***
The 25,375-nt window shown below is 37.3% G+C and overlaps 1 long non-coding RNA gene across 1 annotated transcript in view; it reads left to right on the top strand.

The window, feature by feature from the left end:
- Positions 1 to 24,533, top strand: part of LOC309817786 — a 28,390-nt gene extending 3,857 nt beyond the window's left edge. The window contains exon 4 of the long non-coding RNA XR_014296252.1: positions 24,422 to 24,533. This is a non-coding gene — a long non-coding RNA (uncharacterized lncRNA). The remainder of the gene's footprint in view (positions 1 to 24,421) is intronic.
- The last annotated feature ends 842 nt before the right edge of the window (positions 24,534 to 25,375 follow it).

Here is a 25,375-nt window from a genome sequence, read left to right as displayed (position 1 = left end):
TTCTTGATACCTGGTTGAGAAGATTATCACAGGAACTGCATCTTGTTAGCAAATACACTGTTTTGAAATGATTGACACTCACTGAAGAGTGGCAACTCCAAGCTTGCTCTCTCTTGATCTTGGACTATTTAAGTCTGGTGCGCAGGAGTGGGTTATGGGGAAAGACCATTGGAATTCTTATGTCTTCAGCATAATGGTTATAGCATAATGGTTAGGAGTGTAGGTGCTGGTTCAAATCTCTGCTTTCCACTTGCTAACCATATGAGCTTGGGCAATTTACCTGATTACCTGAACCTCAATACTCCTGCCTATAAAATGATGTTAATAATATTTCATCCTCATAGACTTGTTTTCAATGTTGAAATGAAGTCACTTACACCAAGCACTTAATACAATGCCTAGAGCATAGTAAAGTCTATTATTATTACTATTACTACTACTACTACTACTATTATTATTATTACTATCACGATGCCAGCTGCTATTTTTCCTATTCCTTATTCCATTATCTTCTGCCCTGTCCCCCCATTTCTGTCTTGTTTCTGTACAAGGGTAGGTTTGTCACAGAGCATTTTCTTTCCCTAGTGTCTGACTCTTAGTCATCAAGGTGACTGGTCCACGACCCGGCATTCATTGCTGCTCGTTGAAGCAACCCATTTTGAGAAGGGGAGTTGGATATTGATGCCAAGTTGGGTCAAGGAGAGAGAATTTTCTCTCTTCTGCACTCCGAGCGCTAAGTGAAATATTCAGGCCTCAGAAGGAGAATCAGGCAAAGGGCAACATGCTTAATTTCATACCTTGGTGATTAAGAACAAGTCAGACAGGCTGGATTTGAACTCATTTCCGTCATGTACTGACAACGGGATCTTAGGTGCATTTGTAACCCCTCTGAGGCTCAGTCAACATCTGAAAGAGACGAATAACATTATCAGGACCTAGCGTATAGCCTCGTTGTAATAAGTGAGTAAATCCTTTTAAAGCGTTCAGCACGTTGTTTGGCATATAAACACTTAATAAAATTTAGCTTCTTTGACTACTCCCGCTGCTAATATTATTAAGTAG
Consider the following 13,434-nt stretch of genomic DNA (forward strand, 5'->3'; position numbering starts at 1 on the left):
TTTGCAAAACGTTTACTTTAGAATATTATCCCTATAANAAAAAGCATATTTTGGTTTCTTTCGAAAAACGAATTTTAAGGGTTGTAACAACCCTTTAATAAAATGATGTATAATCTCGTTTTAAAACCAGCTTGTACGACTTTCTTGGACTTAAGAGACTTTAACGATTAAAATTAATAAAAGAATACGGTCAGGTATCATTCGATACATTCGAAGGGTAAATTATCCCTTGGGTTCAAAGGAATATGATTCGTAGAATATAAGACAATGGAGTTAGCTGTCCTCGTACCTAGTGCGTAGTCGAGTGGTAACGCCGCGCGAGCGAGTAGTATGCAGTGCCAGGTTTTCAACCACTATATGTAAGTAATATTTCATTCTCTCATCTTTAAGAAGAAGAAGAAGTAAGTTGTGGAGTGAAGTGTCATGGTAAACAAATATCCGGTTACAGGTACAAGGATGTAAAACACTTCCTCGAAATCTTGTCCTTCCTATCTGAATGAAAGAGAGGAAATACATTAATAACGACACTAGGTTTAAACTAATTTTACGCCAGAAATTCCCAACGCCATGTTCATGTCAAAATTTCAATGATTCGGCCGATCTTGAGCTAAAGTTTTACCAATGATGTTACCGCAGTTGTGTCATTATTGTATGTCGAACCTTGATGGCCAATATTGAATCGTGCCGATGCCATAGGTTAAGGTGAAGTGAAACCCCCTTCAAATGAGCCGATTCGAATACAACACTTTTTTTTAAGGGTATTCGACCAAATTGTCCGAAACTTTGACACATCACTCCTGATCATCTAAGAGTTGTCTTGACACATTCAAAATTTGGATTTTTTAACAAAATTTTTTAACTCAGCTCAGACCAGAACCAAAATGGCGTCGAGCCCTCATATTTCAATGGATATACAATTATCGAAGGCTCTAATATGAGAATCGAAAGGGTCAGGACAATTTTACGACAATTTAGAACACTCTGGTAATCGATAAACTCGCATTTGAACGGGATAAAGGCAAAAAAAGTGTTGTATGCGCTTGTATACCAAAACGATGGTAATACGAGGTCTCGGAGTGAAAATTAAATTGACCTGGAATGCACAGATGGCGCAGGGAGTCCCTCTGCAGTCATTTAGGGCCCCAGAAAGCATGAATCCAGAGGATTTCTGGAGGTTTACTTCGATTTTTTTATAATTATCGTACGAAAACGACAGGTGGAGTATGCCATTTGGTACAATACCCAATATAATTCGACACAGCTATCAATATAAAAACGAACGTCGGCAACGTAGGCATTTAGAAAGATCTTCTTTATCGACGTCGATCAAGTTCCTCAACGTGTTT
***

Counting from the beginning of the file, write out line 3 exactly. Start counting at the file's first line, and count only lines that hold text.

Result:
- Positions 1 to 24,533, top strand: part of LOC309817786 — a 28,390-nt gene extending 3,857 nt beyond the window's left edge. The window contains exon 4 of the long non-coding RNA XR_014296252.1: positions 24,422 to 24,533. This is a non-coding gene — a long non-coding RNA (uncharacterized lncRNA). The remainder of the gene's footprint in view (positions 1 to 24,421) is intronic.